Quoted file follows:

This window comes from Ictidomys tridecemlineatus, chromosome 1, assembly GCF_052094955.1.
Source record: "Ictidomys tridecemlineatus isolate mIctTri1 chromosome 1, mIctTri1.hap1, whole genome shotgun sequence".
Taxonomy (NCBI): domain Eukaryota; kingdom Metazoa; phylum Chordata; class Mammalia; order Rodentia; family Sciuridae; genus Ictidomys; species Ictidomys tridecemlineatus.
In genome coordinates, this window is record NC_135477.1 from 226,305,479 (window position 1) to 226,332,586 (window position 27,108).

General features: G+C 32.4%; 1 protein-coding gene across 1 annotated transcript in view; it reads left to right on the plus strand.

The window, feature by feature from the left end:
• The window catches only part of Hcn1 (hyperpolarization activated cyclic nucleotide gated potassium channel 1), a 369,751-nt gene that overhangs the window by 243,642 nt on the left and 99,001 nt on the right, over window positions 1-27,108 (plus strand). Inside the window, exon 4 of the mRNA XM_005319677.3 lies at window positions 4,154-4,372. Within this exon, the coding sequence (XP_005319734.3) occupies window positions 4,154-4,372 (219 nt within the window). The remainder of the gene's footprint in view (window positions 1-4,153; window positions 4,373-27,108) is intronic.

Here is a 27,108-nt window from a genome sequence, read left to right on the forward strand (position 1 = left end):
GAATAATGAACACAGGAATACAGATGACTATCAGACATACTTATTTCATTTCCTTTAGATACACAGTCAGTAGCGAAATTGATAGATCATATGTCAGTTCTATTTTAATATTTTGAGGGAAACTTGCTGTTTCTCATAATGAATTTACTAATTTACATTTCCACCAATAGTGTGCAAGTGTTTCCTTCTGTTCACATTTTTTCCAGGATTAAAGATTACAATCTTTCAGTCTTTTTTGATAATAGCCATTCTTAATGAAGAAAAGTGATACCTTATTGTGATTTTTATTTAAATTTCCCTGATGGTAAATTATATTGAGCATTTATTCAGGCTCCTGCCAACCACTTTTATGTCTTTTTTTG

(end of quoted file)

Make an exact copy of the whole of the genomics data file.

This window comes from Ictidomys tridecemlineatus, chromosome 1, assembly GCF_052094955.1.
Source record: "Ictidomys tridecemlineatus isolate mIctTri1 chromosome 1, mIctTri1.hap1, whole genome shotgun sequence".
Taxonomy (NCBI): domain Eukaryota; kingdom Metazoa; phylum Chordata; class Mammalia; order Rodentia; family Sciuridae; genus Ictidomys; species Ictidomys tridecemlineatus.
In genome coordinates, this window is record NC_135477.1 from 226,305,479 (window position 1) to 226,332,586 (window position 27,108).

General features: G+C 32.4%; 1 protein-coding gene across 1 annotated transcript in view; it reads left to right on the plus strand.

The window, feature by feature from the left end:
• The window catches only part of Hcn1 (hyperpolarization activated cyclic nucleotide gated potassium channel 1), a 369,751-nt gene that overhangs the window by 243,642 nt on the left and 99,001 nt on the right, over window positions 1-27,108 (plus strand). Inside the window, exon 4 of the mRNA XM_005319677.3 lies at window positions 4,154-4,372. Within this exon, the coding sequence (XP_005319734.3) occupies window positions 4,154-4,372 (219 nt within the window). The remainder of the gene's footprint in view (window positions 1-4,153; window positions 4,373-27,108) is intronic.

Here is a 27,108-nt window from a genome sequence, read left to right on the forward strand (position 1 = left end):
GAATAATGAACACAGGAATACAGATGACTATCAGACATACTTATTTCATTTCCTTTAGATACACAGTCAGTAGCGAAATTGATAGATCATATGTCAGTTCTATTTTAATATTTTGAGGGAAACTTGCTGTTTCTCATAATGAATTTACTAATTTACATTTCCACCAATAGTGTGCAAGTGTTTCCTTCTGTTCACATTTTTTCCAGGATTAAAGATTACAATCTTTCAGTCTTTTTTGATAATAGCCATTCTTAATGAAGAAAAGTGATACCTTATTGTGATTTTTATTTAAATTTCCCTGATGGTAAATTATATTGAGCATTTATTCAGGCTCCTGCCAACCACTTTTATGTCTTTTTTTG